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Remember that radiator issue? Well, we returned to Gene and he got MichelVangelo all fixed up.  Nothing like celebrating a month on the road in an auto shop! New radiator installed, we headed north hoping to leave the high plains heat in the rearview mirror. We made it to Ketchum, ID, a small town with a huge tourist boost, and proceeded to do what we usually do, found the local breweries. The first stop, Warfield Distillery and Brewery, the second, Sawtooth Brewery. 

Central Idaho was highly recommended by several people along the trip. One guy even called the town of Stanley, “Heaven.” After visiting, we can’t say we share the same affinity as that guy. I mean, the quote just doesn’t have the same effect, “Is this Heaven? No, it’s Stanley, Idaho.” We’ll stick with the original. However, the three days we spent travelling through Central Idaho were wonderful. The drive along the Salmon River was one of our favorite drives thus far. There is a free hot springs near Sunbeam and some amazing campsites right on the river.

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We crossed the border into Montana to meet up with our good friend Danny.  Kate has known Danny since first grade and I became very good friends with Danny during middle school and beyond.  He’s a giant, loveable, birdman and it was nice to see a familiar face on the road. We explored the city together including a stop at Missoula’s Insectarium (seriously, so cool) and rounded out the evening with a concert at the Kettlehouse Amphitheater. Great venue and even better show!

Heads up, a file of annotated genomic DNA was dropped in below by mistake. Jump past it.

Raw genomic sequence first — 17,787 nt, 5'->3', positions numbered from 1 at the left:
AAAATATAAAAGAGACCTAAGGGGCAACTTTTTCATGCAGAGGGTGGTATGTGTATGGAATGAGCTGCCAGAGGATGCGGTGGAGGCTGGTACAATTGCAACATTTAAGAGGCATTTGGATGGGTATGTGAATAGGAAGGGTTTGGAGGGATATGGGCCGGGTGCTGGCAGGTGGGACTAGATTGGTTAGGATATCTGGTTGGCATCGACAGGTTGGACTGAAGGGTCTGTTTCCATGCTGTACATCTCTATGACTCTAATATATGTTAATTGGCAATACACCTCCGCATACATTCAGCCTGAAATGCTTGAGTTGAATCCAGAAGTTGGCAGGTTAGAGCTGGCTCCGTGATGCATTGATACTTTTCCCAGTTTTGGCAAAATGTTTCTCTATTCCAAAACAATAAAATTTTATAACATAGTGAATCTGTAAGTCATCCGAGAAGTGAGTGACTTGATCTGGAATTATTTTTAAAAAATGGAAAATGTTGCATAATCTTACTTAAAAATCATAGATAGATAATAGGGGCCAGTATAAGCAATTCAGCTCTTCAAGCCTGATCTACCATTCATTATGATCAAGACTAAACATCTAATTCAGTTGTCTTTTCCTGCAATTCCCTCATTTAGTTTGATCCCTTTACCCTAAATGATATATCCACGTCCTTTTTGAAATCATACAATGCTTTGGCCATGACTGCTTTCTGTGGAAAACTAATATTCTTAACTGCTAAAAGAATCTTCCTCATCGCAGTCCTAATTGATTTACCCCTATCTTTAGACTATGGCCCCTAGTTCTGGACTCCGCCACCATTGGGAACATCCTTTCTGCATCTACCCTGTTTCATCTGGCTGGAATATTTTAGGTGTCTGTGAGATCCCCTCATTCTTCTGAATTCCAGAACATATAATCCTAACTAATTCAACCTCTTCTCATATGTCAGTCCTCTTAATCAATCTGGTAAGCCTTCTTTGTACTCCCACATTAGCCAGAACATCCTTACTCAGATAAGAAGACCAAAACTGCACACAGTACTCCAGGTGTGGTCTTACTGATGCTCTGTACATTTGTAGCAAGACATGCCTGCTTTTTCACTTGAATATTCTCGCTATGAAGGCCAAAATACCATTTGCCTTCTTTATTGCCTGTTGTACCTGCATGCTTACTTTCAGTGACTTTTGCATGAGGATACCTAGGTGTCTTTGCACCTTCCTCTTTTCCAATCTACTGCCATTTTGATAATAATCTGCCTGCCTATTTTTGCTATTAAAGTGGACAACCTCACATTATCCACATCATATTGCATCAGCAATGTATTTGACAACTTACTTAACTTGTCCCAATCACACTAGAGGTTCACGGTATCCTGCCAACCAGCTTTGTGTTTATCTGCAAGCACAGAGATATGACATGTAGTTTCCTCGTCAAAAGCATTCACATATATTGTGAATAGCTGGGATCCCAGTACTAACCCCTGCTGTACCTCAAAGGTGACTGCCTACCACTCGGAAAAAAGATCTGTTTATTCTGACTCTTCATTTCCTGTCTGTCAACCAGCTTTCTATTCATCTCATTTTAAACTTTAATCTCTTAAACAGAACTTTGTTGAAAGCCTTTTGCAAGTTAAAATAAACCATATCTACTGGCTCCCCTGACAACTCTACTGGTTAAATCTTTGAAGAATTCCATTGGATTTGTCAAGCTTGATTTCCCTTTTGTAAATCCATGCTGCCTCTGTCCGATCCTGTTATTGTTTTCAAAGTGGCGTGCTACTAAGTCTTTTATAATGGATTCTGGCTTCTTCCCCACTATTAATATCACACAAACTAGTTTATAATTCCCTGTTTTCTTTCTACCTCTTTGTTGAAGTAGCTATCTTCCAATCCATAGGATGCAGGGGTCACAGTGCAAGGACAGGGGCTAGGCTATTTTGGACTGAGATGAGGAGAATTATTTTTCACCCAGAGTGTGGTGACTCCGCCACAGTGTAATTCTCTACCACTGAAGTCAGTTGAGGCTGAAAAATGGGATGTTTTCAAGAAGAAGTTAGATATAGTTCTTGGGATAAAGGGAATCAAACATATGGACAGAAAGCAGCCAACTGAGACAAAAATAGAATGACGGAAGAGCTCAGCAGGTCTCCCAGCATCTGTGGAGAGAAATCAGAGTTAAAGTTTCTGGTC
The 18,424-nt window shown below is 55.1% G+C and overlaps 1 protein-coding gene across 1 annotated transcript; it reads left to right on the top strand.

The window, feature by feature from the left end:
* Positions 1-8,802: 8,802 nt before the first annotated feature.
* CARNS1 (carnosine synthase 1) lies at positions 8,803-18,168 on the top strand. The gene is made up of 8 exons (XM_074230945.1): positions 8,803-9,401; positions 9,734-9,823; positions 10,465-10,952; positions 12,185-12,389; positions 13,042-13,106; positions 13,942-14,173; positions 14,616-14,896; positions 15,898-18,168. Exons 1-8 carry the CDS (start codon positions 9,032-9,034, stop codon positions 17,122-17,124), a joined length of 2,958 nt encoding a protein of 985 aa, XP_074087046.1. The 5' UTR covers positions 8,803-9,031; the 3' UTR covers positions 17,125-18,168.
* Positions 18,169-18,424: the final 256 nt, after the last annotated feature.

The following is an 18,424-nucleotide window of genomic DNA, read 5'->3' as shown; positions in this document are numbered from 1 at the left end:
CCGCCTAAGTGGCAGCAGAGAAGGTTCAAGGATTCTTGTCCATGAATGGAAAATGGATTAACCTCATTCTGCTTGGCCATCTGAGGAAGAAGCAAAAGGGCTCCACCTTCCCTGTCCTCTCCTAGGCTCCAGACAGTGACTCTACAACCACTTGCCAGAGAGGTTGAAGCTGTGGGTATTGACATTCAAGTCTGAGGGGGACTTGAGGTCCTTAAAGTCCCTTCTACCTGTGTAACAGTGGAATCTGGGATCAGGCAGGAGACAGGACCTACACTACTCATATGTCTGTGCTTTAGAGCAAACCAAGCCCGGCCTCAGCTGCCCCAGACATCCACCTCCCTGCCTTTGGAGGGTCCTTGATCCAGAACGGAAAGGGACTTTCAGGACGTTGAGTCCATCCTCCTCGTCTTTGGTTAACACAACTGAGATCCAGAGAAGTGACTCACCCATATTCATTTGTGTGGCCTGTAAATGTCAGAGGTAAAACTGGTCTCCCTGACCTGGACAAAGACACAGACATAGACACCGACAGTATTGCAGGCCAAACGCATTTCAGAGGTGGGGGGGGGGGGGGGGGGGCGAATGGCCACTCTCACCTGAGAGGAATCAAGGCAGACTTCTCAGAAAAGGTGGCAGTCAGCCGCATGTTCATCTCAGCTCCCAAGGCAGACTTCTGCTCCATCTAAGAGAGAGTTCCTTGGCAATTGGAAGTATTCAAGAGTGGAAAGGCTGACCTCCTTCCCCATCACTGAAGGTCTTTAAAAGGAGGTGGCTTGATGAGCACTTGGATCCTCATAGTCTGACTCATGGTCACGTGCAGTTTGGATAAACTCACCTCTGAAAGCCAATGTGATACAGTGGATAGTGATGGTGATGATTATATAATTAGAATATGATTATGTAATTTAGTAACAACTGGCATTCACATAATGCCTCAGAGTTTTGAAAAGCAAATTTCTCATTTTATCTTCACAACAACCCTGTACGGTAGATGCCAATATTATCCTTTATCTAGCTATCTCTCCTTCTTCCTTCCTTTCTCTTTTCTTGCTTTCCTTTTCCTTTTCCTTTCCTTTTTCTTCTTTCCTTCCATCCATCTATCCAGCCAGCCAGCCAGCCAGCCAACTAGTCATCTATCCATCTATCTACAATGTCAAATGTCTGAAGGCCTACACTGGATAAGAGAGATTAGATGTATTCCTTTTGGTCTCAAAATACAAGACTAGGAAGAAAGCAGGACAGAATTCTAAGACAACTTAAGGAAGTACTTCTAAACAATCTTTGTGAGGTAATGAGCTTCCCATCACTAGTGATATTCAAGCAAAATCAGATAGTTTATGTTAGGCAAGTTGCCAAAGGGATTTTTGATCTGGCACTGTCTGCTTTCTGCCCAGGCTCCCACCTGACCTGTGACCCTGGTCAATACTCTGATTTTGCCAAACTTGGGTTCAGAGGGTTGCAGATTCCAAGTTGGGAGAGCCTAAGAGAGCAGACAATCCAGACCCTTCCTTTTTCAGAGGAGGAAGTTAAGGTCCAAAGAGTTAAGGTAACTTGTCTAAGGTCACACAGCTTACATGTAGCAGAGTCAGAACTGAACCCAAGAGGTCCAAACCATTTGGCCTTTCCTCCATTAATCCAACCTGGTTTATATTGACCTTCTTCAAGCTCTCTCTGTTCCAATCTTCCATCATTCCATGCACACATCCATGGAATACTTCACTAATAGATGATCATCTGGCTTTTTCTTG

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That night, we camped about a half a mile from the venue and one of us mentioned to Danny that it looked like it was going to rain. Danny confidently replied, “It never rains in Missoula” and proceeded to set up his rainfly-less tent. Around 4 in the morning, I realized it was, indeed, raining. After a text went through unanswered, I eventually stuck my head out of the van and peered into an empty tent. Confused, I called out, “Danny, where are you?” The response came from much closer, “I’m under your van!” Never rains in Missoula, eh? In Danny’s defense, it had not rained in Missoula for something like 45 days. Good thing MichelVangelo has some high ground clearance!

Our second day in Missoula started with the local farmer’s market for breakfast before a round of frisbee golf in a nearby national forest. The afternoon though, was saved for a tubing trip down the Clark Fork River. We were expecting a nice, lazy river-esque float and what we got were class 5 rapids in some undersized tubes. OK, slight exaggeration. Overall, it was a nice float but, there were 2-3 sections that were ROUGH. So much so that we both dumped our tubes and had to scramble back on before getting pummeled by river rocks. Kate wasn’t so lucky during one of the overturns, slamming her leg against some rocks but, the more important victim on the day was the loss of my “Parker” hat…

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Cheers!

-Jason